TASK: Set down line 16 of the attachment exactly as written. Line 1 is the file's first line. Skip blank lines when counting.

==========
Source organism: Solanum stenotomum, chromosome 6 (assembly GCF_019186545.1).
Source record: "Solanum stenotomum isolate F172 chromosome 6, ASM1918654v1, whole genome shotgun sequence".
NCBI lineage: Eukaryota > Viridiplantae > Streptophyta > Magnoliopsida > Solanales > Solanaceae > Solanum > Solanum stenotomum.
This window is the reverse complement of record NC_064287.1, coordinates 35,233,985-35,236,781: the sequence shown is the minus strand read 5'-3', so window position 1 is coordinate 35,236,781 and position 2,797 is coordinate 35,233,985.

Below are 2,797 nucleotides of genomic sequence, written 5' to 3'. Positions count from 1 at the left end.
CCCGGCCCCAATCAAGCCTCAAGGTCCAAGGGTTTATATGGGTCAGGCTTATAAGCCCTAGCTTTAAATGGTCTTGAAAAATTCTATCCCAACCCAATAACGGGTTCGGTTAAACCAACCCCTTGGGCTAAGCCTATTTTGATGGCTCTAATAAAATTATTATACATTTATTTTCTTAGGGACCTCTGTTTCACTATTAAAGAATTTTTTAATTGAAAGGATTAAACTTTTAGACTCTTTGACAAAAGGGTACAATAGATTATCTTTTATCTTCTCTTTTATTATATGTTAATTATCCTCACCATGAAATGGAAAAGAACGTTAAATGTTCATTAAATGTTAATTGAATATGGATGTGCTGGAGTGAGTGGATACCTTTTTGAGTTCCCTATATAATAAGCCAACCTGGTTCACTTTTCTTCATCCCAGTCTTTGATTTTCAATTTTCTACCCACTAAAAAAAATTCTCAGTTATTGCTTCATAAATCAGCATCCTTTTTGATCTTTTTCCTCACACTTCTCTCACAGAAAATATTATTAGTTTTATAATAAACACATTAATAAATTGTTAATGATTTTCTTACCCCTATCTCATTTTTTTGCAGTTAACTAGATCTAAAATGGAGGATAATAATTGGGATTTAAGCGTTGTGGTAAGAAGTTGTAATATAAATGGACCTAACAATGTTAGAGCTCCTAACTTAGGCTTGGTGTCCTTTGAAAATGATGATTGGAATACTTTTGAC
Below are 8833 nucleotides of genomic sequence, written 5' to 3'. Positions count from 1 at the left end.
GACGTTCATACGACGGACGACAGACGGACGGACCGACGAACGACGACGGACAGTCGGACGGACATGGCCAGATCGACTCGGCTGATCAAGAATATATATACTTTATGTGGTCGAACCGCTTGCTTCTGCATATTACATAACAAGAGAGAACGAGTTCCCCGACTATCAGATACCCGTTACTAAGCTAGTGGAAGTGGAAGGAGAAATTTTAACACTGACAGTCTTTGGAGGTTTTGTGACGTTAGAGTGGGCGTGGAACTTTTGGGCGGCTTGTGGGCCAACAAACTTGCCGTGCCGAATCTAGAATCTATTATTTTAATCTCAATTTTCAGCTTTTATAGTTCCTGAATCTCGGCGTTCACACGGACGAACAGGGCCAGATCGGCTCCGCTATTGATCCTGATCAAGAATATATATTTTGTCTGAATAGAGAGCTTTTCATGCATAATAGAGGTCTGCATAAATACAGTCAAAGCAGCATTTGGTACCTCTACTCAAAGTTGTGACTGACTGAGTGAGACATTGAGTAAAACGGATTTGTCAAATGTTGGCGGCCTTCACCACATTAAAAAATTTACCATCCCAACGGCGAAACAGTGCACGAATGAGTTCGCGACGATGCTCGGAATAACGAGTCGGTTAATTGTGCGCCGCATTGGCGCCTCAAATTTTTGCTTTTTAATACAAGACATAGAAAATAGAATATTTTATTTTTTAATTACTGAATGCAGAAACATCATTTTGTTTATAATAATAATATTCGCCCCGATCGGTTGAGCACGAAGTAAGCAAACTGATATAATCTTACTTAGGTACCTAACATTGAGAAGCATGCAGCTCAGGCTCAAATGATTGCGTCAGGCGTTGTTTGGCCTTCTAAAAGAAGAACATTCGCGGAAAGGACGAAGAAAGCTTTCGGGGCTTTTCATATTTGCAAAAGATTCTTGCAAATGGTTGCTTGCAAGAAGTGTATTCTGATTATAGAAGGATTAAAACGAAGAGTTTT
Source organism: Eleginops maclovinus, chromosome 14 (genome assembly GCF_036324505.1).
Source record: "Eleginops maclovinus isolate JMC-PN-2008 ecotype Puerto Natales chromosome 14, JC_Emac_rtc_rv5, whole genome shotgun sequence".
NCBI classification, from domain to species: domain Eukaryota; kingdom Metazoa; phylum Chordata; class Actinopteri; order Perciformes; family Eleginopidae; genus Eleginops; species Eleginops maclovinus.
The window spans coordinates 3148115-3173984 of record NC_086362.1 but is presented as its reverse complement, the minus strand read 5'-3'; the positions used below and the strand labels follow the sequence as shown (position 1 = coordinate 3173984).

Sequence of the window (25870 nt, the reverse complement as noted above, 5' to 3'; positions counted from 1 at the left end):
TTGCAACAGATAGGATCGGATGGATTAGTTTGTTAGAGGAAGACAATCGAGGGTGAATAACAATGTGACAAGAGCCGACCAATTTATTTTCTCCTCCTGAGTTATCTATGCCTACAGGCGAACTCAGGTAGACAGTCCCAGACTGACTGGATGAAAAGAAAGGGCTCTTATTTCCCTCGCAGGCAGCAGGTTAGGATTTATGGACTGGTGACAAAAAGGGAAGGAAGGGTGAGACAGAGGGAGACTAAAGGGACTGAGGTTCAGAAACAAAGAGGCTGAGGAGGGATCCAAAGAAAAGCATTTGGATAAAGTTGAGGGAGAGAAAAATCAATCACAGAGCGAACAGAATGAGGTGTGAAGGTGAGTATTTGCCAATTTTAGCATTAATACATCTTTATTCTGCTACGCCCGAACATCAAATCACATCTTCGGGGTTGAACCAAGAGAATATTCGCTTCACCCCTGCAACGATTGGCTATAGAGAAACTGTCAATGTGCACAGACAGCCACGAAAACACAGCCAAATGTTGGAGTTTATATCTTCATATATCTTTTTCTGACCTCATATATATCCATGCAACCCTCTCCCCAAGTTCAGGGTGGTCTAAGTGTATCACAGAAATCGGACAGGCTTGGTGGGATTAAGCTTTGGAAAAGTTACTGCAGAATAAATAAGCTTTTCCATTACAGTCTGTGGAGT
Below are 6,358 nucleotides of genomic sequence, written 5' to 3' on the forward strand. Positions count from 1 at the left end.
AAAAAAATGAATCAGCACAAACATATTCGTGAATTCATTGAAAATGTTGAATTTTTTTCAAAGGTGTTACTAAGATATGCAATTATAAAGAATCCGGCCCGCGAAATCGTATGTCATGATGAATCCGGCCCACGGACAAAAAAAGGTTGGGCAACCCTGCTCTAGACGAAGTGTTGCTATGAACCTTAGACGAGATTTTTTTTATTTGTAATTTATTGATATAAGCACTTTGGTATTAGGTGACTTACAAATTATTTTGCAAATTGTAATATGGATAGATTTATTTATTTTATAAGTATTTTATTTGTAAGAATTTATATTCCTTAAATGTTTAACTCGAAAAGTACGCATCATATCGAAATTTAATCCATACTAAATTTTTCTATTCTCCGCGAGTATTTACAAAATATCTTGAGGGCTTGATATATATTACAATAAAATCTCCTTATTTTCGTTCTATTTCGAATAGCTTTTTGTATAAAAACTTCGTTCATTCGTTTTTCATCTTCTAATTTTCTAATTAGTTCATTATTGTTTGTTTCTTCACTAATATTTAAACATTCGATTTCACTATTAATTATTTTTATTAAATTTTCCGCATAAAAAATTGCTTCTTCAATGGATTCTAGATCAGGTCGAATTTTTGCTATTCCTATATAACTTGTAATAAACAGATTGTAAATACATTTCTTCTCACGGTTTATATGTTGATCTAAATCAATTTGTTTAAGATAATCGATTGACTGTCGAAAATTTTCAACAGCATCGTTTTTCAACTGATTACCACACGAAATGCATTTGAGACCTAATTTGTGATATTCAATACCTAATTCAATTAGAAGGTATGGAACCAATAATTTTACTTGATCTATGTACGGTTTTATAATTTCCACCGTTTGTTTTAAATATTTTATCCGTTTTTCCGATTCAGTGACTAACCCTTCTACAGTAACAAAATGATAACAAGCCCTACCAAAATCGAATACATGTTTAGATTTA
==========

AAAAAAATGAATCAGCACAAACATATTCGTGAATTCATTGAAAATGTTGAATTTTTTTCAAAGGTGTTACTAAGATATGCAATTATAAAGAATCCGGCCCGCGAAATCGTATGTCATGATGAATCCGGCCCACGGACAAAAAAAGGTTGGGCAACCCTGCTCTAGACGAAGTGTTGCTATGAACCTTAGACGAGATTTTTTTTATTTGTAATTTATTGATATAAGCACTTTGGTATTAGGTGACTTACAAATTATTTTGCAAATTGTAATATGGATAGATTTATTTATTTTATAAGTATTTTATTTGTAAGAATTTATATTCCTTAAATGTTTAACTCGAAAAGTACGCATCATATCGAAATTTAATCCATACTAAATTTTTCTATTCTCCGCGAGTATTTACAAAATATCTTGAGGGCTTGATATATATTACAATAAAATCTCCTTATTTTCGTTCTATTTCGAATAGCTTTTTGTATAAAAACTTCGTTCATTCGTTTTTCATCTTCTAATTTTCTAATTAGTTCATTATTGTTTGTTTCTTCACTAATATTTAAACATTCGATTTCACTATTAATTATTTTTATTAAATTTTCCGCATAAAAAATTGCTTCTTCAATGGATTCTAGATCAGGTCGAATTTTTGCTATTCCTATATAACTTGTAATAAACAGATTGTAAATACATTTCTTCTCACGGTTTATATGTTGATCTAAATCAATTTGTTTAAGATAATCGATTGACTGTCGAAAATTTTCAACAGCATCGTTTTTCAACTGATTACCACACGAAATGCATTTGAGACCTAATTTGTGATATTCAATACCTAATTCAATTAGAAGGTATGGAACCAATAATTTTACTTGATCTATGTACGGTTTTATAATTTCCACCGTTTGTTTTAAATATTTTATCCGTTTTTCCGATTCAGTGACTAACCCTTCTACAGTAACAAAATGATAACAAGCCCTACCAAAATCGAATACATGTTTAGATTTA